‘Soil’ is any unwanted matter on the surface of any object that one desires to be clean. Clean surfaces are actually an unnatural condition, because they are constantly being soiled. In order to clean a surface, it is necessary to work against nature, and special care must be taken to ensure that all soil is removed and not redeposited on the surface.
Most ‘soil’ is acidic in nature – and with flood or water damage, fine particles work their way to the bottom of the carpet pile or fabric where they can become trapped by compacted yarns and fibres.
Fine particles (0.1 microns) have a significant effect on visible soiling. These particles, although by weight are minimal, actually are responsible for the soiled look of the carpet. Large particles fall to the bottom while fine particles may be trapped in the abrasions and imperfections of the fibres.
“Carpet filters soils, pollutants, gases, and animal dander. Like any filter, it needs to be cleaned.”
Nearly 80% of the soil is insoluble which means that it does not dissolve in water or solvents. The best and most thorough way to remove insoluble soil is through cleaning.
Categories of Water Damage
Category 1 – The first category of water is Sanitary Water and it poses no major health risks to you or your family. You can drink it, wash with it, or (if it is steaming), you can inhale it safely. Most of the water that comes into your home will be Category 1 until it leaves its source; either a supply line, an appliance, or melting snow or rain. Category 1 water is also called “Clear Water.”
Once clear water leaves its source, however, it can quickly become contaminated and deteriorate to Category 2 or 3. Water with a foul odour is a good indicator that it has been mixed with soil or other pollutants.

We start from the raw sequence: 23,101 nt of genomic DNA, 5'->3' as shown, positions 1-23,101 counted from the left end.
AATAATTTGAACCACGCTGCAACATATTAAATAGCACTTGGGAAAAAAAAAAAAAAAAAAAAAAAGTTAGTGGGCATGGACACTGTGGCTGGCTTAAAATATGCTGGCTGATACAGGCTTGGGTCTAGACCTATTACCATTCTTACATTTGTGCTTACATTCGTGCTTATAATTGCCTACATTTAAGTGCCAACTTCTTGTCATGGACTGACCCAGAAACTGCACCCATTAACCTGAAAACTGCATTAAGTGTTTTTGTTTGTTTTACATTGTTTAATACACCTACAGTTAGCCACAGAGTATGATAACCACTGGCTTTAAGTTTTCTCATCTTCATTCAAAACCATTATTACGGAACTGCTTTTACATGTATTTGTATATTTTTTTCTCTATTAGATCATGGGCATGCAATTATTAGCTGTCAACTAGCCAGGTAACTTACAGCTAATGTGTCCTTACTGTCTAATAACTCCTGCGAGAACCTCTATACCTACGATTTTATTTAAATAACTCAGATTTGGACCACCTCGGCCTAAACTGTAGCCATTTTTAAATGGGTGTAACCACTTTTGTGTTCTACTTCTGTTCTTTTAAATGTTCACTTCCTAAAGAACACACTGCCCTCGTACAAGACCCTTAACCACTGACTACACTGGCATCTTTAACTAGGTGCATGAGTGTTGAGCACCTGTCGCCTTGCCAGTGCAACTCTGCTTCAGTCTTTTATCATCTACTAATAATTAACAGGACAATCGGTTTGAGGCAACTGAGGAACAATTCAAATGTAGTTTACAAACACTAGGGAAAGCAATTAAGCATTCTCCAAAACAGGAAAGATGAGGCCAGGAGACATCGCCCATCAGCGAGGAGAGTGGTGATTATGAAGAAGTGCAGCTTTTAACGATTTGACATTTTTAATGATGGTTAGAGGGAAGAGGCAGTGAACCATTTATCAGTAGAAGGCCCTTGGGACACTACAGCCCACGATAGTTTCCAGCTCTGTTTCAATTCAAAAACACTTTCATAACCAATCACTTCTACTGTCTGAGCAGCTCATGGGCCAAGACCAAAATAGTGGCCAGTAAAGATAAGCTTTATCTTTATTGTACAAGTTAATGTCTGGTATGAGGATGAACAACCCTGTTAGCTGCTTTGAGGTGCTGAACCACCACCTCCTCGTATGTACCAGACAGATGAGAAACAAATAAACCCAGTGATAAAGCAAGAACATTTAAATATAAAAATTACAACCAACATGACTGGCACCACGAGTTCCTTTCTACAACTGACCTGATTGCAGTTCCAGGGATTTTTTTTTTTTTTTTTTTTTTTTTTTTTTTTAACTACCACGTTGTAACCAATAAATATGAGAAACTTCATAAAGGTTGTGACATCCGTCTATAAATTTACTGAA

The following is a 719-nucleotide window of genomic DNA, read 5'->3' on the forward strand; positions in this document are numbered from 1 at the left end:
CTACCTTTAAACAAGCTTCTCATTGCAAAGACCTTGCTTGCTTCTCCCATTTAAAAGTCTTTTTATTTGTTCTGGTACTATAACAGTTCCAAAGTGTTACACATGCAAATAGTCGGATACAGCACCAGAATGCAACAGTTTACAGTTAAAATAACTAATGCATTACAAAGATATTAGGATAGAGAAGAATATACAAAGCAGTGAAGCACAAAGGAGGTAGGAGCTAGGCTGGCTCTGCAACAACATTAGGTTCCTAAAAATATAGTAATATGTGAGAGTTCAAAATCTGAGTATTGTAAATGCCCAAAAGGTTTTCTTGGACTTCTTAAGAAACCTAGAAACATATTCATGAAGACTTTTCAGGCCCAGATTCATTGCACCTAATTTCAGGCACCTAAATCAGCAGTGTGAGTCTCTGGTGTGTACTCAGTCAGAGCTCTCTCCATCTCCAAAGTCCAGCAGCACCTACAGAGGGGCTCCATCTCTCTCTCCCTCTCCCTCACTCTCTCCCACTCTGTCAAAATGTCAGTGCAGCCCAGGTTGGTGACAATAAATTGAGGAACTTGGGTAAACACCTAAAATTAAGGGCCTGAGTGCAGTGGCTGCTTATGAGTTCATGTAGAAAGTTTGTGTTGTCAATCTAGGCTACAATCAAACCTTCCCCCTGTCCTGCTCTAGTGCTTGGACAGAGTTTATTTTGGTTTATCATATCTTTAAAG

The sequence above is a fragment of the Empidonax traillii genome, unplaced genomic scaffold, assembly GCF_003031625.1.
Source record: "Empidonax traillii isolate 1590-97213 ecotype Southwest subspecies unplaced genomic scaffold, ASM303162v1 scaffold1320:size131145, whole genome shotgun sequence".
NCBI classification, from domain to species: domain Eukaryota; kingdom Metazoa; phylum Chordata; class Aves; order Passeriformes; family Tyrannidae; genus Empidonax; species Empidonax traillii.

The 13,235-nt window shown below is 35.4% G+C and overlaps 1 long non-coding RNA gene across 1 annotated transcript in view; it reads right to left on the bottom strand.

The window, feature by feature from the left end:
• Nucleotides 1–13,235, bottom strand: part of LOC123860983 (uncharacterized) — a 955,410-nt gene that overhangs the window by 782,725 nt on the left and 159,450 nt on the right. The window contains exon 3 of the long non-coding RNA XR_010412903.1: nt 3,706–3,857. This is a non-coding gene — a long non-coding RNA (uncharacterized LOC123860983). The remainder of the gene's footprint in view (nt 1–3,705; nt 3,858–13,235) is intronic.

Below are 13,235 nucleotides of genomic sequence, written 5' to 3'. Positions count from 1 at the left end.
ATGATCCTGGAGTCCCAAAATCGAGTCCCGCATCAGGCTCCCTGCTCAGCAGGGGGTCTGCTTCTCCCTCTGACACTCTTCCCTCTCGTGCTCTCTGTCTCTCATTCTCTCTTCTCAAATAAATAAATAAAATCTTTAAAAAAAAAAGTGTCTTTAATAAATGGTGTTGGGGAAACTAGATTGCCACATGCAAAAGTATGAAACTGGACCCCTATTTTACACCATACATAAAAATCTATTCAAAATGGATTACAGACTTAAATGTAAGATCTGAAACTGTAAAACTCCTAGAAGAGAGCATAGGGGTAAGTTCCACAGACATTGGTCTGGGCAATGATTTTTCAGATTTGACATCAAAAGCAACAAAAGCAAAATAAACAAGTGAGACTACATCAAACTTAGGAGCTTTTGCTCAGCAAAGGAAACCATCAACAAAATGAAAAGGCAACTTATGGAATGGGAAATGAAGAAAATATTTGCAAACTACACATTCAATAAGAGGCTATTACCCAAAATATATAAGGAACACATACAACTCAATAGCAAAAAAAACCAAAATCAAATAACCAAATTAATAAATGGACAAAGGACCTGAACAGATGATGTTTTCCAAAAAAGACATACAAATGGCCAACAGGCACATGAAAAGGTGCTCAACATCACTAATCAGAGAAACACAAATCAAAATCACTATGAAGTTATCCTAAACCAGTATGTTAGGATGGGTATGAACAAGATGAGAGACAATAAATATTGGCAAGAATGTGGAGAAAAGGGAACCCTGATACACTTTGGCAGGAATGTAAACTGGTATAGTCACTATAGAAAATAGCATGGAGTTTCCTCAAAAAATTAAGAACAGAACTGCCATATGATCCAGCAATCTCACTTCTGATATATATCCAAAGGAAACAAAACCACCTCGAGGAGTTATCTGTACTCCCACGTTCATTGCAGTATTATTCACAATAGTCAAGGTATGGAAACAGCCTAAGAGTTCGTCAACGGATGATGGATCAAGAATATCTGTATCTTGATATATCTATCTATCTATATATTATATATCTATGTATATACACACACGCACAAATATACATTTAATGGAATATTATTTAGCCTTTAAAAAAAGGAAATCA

Category 2 – This water is definitely contaminated and is unsafe for either contact or consumption by you or your family. Category 2, or Gray Water, is typically “overflow” water from an appliance, toilet, aquarium or waterbed.
Like Clear Water, Gray Water will also deteriorate and become foul smelling. This process will take less time to become toxic and should not go unattended for long.
Category 3 – This category of water is grossly contaminated and may be highly toxic to you and your family. Called “Black Water”, it may contain raw sewage, pesticides, heavy metals or toxic organic substances.
Unlike the first two categories, Black Water will have a foul smell and likely contain pathogenic, toxigenic, or other harmful agents.
Class of Water is determined by the probable rate of evaporation based on the type of materials affected, or wet, in the room or space that was flooded. Determining the Class of Water is an important first step, and will determine the amount and type of equipment utilised to dry-down the structure.
Class 1 – Low end of the scale. Minor extraction required and few if any materials affected. Quickest drying time.
Class 2 – Middle of the scale. Entire space, or room, flooded with wicking less than 2 feet up walls.
Class 3 – High end of the scale. Usually designates flooding from above. Ceiling and walls saturated above the 2-foot level. Heavy extraction required.
Class 4 – Unique or Specialty drying situation.
Once soils have been suspended, they must be physically removed from the carpet. Various cleaning methods accomplish extraction include absorption, wet vacuuming, rinsing or vacuuming of dry detergent residues and suspended soils.
Increased temperature during extraction improves the cleaning agent efficiency. Temperature during extraction should be limited to 60 degrees Celsius for carpets on cut pile wool, on non-colourfast carpet, and on velvet plush pile designs that might be subject to distortion when extreme heat of 70C plus is combined with high-pressure injection (over 300 psi).
A professional carpet and upholstery cleaner will use powerful machines that quickly remove standing water, but won’t damage your carpets, rugs or furniture – with some amazing results.